Subscribe for 33¢ / day

Avalanche monitors issued warnings Thursday morning of increased danger in the mountains as a winter storm bore down on northwest Montana.

With a forecast of rain below 6,000-feet elevation across much of western Montana on Thursday followed by heavy snow Friday, conditions look bad for backcountry travel in steep terrain. Strong winds also are expected to rake the area, likely increasing avalanche danger as the storm progresses.

The West Central Montana Avalanche Center posted a “Considerable” danger level for wind-loaded terrain across its backcountry region Thursday. Analyst Logan King said between 1 to 4 inches of new snow has accumulated, but temperatures didn’t drop below freezing Wednesday night and rain was falling as high as 5,500 feet Thursday morning. Winds in the region were blowing out of the southwest and west-southwest, between 15 and 25 mph.

“I toured near Lolo Pass yesterday and found strong winds that were cross-loading slopes,” King wrote in his Thursday advisory. “The wind-loaded areas were touchy and shooting cracks were easy to initiate while traveling on or near wind deposits.”

King said other analysts in the southern Swan Range also found wind slabs and signs of loose, wet snow activity.

“With extended rain on snow, wet slab avalanches can become problematic as the day progresses,” King wrote. “Avoid steep terrain where the snowpack is showing signs of saturation as wet slabs are notoriously hard to predict.”

Flathead Avalanche Center staff posted a “High” advisory for avalanche conditions in the Flathead Range and Glacier National Park through Friday morning, noting a combination of rain, snowfall and strong winds had stressed multiple weak layers in the snowpack. It noted that large and destructive avalanches are likely to fail naturally in that period, and may run long distances into mature forests, valley floors and flat terrain.

Driving conditions should also worsen as the storm intensifies Thursday evening. National Weather Service meteorologists warned the Kalispell area of high impact for heavy mountain snow, moderate snow in the valleys, reduced visibility and single-digit windchill readings.

The Missoula area was expected to get rain Thursday morning replaced by snow and wind gusts up to 39 mph Thursday evening. Friday has a 60 percent chance of snow and wind gusts of up to 21 mph. Low temperatures on Friday could dip into the low teens.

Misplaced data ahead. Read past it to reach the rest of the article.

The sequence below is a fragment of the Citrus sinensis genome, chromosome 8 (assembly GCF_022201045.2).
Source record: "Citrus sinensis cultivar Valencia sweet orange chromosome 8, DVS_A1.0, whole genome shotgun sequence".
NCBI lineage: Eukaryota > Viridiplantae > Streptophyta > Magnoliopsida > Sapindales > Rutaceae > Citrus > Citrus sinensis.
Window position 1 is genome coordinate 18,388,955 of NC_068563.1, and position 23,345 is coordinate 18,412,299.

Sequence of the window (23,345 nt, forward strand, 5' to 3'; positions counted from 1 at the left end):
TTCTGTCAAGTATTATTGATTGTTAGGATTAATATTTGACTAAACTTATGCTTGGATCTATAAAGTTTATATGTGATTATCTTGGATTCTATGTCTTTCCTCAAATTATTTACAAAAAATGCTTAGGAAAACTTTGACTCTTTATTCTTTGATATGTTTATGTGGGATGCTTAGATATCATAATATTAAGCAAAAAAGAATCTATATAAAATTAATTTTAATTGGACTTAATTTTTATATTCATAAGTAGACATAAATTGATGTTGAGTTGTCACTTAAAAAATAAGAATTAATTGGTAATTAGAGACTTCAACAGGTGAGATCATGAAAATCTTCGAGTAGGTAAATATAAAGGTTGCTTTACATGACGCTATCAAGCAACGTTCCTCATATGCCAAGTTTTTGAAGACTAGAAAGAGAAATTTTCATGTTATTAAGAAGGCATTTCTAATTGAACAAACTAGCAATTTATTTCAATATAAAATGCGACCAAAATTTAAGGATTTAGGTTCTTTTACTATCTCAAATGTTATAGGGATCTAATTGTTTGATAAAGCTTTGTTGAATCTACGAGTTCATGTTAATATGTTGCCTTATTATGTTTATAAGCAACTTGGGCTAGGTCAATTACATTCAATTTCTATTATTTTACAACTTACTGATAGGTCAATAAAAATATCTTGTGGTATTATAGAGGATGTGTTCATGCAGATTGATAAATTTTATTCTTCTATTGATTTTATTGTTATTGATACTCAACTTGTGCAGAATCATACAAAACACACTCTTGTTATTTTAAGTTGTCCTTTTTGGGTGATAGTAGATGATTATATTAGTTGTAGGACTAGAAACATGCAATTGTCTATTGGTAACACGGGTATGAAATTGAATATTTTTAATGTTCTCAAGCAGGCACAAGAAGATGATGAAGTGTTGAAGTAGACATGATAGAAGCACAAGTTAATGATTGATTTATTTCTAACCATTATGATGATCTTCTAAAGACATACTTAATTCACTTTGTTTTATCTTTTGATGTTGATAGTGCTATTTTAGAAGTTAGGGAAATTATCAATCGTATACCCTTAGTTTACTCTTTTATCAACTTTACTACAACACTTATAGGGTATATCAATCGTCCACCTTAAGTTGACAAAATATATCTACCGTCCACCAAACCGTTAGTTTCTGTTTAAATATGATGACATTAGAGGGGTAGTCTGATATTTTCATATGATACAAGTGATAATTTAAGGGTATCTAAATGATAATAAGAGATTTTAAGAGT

Meanwhile, the balmy Bitterroot had highs in the 50s Thursday, with a 50 percent chance of snow on Friday. The weekend forecast calls for clear skies and temperatures in the mid 30s.

The weak layers in the snowpack in northwest Montana can be traced back to rain over the Thanksgiving weekend that was followed by cooler temperatures and little snow before a prolonged dry period in the first half of December, said Chris Bilbrey, an avalanche specialist with the Flathead Avalanche Center. Since then, the mountains have received frequent bouts of moisture in the form of snow and rain.

“The storms have been really complicated that have impacted our region,” Bilbrey said. “They come in with a lot of moisture battling cold arctic air coming over the divide. We have multiple buried rain crusts that vary through elevation and aren’t totally consistent within our mountain ranges.”

Some areas received more rain or have been affected more by the cold that created weak faceted grains around the rain crusts.

“That’s what’s created these persistent weak layers,” Bilbrey said. “We call them persistent because they can linger for days, weeks or even months …Those weak layers can become reactive during large loading events.

“Unfortunately, we have an extremely complex, poor snowpack structure,” he said. “It’s just not going to heal or gain strength in a short window of time. We sort of feel like it’s groundhog day around here, but the words persistent slabs are there for a reason.”

The former director of the avalanche center said this is “scariest snowpack that he’s seen since 2014,” Bilbrey said. “There are a lot of savvy backcountry recreationalists and professionals in this area that have a lot of respect for the snowpack structure and potential for producing large avalanches.

“It’s one of those years when patience and conservative decision making is important for anyone traveling in the backcountry,” he said.

While the complex snowpack creates challenges for backcountry skiers, those who chose to carve turns at local ski areas couldn’t be happier.

Whitefish Mountain Resort’s public relations manager Riley Polumbus said total snowfall at the ski resort could reach record levels before the season is over.

So far, 251 inches of snow has fallen at resort’s summit with more expected to arrive later Thursday.

The record snowfall of 426 inches came in the 2007-08 season.

In that record year on Feb. 8th, the mountain recorded a total 118 inches of settled base. This year that number stands at 126 inches.

“No matter how you look at it, everyone’s happy right now,” Polumbus said. “Right now, it’s a little bit wetter and warmer than we would like to see it, but the temperatures are supposed to drop and Saturday the forecast calls for sun. That’s like a grand slam homerun.”

Overall, skier numbers and reservations are trending in the right direction.

“We still have half a season to go,” Polumbus said. “If the trajectory remains the same, we’re going to be in good shape.”

Lost Trail Powder Mountain is reporting 238 inches of snowfall with a 65-inch settled base.